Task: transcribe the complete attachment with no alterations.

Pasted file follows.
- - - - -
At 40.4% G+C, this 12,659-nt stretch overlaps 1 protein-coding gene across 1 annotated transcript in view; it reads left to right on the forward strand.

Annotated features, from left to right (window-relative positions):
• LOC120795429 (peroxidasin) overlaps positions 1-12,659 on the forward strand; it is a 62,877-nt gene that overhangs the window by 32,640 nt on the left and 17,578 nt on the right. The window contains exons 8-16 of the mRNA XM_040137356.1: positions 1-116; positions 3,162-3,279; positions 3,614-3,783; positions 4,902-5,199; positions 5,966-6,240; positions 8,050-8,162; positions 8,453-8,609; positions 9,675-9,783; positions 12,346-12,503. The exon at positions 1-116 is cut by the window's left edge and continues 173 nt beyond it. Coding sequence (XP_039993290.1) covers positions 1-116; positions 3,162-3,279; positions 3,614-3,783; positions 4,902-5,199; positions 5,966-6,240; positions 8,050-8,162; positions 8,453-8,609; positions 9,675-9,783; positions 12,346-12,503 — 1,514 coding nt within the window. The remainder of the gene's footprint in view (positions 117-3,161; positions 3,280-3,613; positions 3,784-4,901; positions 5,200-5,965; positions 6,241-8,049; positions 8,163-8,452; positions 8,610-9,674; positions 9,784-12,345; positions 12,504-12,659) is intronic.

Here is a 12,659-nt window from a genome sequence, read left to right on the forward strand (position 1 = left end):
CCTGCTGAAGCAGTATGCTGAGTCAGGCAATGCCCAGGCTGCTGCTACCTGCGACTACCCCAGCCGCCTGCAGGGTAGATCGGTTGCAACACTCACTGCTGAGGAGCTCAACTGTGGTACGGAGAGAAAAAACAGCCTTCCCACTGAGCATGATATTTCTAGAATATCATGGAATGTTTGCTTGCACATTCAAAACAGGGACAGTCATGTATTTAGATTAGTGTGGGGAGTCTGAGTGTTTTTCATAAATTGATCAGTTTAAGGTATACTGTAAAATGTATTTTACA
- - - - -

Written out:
At 40.4% G+C, this 12,659-nt stretch overlaps 1 protein-coding gene across 1 annotated transcript in view; it reads left to right on the forward strand.

Annotated features, from left to right (window-relative positions):
• LOC120795429 (peroxidasin) overlaps positions 1-12,659 on the forward strand; it is a 62,877-nt gene that overhangs the window by 32,640 nt on the left and 17,578 nt on the right. The window contains exons 8-16 of the mRNA XM_040137356.1: positions 1-116; positions 3,162-3,279; positions 3,614-3,783; positions 4,902-5,199; positions 5,966-6,240; positions 8,050-8,162; positions 8,453-8,609; positions 9,675-9,783; positions 12,346-12,503. The exon at positions 1-116 is cut by the window's left edge and continues 173 nt beyond it. Coding sequence (XP_039993290.1) covers positions 1-116; positions 3,162-3,279; positions 3,614-3,783; positions 4,902-5,199; positions 5,966-6,240; positions 8,050-8,162; positions 8,453-8,609; positions 9,675-9,783; positions 12,346-12,503 — 1,514 coding nt within the window. The remainder of the gene's footprint in view (positions 117-3,161; positions 3,280-3,613; positions 3,784-4,901; positions 5,200-5,965; positions 6,241-8,049; positions 8,163-8,452; positions 8,610-9,674; positions 9,784-12,345; positions 12,504-12,659) is intronic.

Here is a 12,659-nt window from a genome sequence, read left to right on the forward strand (position 1 = left end):
CCTGCTGAAGCAGTATGCTGAGTCAGGCAATGCCCAGGCTGCTGCTACCTGCGACTACCCCAGCCGCCTGCAGGGTAGATCGGTTGCAACACTCACTGCTGAGGAGCTCAACTGTGGTACGGAGAGAAAAAACAGCCTTCCCACTGAGCATGATATTTCTAGAATATCATGGAATGTTTGCTTGCACATTCAAAACAGGGACAGTCATGTATTTAGATTAGTGTGGGGAGTCTGAGTGTTTTTCATAAATTGATCAGTTTAAGGTATACTGTAAAATGTATTTTACA